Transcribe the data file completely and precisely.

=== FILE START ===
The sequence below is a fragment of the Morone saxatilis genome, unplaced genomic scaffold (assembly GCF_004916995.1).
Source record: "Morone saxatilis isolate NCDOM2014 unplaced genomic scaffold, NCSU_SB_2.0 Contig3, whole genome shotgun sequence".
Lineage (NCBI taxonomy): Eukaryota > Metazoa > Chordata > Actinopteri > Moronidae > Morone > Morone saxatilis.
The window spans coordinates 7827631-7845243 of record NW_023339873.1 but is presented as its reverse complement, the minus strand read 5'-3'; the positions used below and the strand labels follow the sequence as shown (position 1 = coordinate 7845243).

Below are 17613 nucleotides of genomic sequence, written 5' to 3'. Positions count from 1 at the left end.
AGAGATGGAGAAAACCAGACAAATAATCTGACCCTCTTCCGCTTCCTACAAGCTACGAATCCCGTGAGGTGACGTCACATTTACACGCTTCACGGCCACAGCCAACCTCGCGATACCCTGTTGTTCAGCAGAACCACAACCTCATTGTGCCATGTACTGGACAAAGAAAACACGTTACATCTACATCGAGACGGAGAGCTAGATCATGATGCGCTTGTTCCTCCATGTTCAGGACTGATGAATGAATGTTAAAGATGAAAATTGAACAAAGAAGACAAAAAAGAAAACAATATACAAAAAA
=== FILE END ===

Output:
The sequence below is a fragment of the Morone saxatilis genome, unplaced genomic scaffold (assembly GCF_004916995.1).
Source record: "Morone saxatilis isolate NCDOM2014 unplaced genomic scaffold, NCSU_SB_2.0 Contig3, whole genome shotgun sequence".
Lineage (NCBI taxonomy): Eukaryota > Metazoa > Chordata > Actinopteri > Moronidae > Morone > Morone saxatilis.
The window spans coordinates 7827631-7845243 of record NW_023339873.1 but is presented as its reverse complement, the minus strand read 5'-3'; the positions used below and the strand labels follow the sequence as shown (position 1 = coordinate 7845243).

Below are 17613 nucleotides of genomic sequence, written 5' to 3'. Positions count from 1 at the left end.
AGAGATGGAGAAAACCAGACAAATAATCTGACCCTCTTCCGCTTCCTACAAGCTACGAATCCCGTGAGGTGACGTCACATTTACACGCTTCACGGCCACAGCCAACCTCGCGATACCCTGTTGTTCAGCAGAACCACAACCTCATTGTGCCATGTACTGGACAAAGAAAACACGTTACATCTACATCGAGACGGAGAGCTAGATCATGATGCGCTTGTTCCTCCATGTTCAGGACTGATGAATGAATGTTAAAGATGAAAATTGAACAAAGAAGACAAAAAAGAAAACAATATACAAAAAA